I was a freshman at Whittier College in 1971 when Jane Fonda came for a “little” visit. Well, this caused a stir. For one thing, Jane Fonda was about “causing stirs” and what better place to make a statement than Richard Nixon’s alma mater (1934). I remember it well! I didn’t know; however, that LIFE magazine had sent a reporter. It came as a complete surprise when a friend called to tell me he’d seen my picture–and that he thought I looked pale.
Allow me to provide a little landscape to what I was thinking leading up to college.
If you’re close to my age or older you will remember that beginning in the mid-60’s the war was brought to us via on-the-spot Saigon news bureaus and the colloquialism, “living room war,” entered the American lexicon. For several years the nightly news televised coverage of the war, including combat footage. Following the Tet Offensive and the beginning of American troop withdrawals in 1969, television coverage began to change, reporting a greater emphasis on the human costs. It’s widely remembered that Walter Cronkite closed a news report on the Tet Offensive by expressing the view that the war was unwinnable. As the “most trusted man in America” openly expressed a lack of confidence in leadership, a larger segment of the American public shifted support to the anti-war movement.
While college campuses across the country erupted in protests in opposition of the war, students at my high school loosely organized sit-ins, walk-outs and protracted silences (I seem to remember book drops, too!) protesting the quality of cafeteria food and bargaining for the loosening of dress code restrictions. But those silly actions stopped almost over night. May 4, 1970, one month before I graduated from high school, news of the Kent State shootings quickly spread across campus and settled on edgy and impressionable college-bound teenagers. Students who entered high school certain the war couldn’t possibly continue into their young adulthood were a summer away from college and the young men were beginning to seriously consider the impact of their draft lottery numbers. These were the things my friends and I were talking about.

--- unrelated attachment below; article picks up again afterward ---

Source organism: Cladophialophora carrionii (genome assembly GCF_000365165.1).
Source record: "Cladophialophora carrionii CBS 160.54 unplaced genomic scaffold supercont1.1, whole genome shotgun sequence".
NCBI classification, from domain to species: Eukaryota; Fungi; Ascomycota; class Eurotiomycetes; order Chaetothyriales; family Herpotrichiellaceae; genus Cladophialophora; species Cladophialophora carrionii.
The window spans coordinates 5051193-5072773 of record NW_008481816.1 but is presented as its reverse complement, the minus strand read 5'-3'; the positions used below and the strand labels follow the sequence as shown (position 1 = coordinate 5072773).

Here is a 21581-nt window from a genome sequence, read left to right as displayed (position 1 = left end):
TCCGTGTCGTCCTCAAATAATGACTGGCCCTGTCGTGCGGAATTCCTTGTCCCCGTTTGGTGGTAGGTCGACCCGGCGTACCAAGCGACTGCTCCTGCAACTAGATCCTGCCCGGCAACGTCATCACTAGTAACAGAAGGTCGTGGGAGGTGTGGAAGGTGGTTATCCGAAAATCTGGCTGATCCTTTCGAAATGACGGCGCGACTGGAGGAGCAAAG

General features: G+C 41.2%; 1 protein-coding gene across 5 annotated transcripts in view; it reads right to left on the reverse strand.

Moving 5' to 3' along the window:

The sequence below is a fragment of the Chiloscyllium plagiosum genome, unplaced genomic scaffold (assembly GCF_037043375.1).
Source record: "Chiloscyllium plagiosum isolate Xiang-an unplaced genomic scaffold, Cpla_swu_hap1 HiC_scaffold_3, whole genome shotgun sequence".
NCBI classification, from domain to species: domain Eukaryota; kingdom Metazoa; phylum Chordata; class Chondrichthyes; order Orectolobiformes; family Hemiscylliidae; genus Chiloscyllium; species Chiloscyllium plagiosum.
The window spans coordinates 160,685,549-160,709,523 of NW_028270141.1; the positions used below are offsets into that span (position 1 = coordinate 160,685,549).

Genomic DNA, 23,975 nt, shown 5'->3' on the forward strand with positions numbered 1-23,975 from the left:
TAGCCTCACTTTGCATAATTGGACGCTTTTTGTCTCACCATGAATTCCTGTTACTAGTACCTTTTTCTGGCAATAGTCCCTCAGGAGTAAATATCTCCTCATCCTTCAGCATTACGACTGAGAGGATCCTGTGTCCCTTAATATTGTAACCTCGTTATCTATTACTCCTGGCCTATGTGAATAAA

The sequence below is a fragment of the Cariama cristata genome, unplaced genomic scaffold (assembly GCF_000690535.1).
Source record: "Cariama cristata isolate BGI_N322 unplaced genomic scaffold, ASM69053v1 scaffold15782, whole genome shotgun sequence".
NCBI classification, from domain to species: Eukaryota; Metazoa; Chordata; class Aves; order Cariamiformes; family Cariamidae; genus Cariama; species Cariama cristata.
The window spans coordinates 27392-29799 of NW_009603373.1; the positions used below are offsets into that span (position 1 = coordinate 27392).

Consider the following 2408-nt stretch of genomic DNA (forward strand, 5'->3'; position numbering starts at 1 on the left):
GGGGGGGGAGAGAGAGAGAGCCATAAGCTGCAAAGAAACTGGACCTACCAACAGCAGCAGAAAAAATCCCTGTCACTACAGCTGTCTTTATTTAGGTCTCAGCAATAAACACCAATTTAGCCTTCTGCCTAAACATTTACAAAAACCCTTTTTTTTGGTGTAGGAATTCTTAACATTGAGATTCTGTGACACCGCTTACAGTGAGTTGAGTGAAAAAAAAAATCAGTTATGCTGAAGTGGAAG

There were many messages coming at me during my first year of college. Whittier was a relatively quiet and conservative campus, but free speech areas were common meeting grounds for debate and anti-war voices regularly clashed with those in support of the President and reinforcing Cold War ideology. And then Jane Fonda came to campus.
At the end of 1970 she spoke out against the war at a rally organized by Vietnam Veterans Against the War (VVAW) and volunteered to raise funds on their behalf. She then started a tour of college campuses to share her perspectives, as well as raise money. This was more than a year before she visited Hanoi and reached the height of her controversy.
I really don’t recall what impressions I held before I walked into that room, but I do remember being curious. I wasn’t bored or just looking for something interesting to do, I really wanted to see for myself and to hear what she had to say. I recall that the official position from top college administration was that we were NOT to go and that we would not be given valid excuses for missing any classes. I also remember professors saying the exact opposite.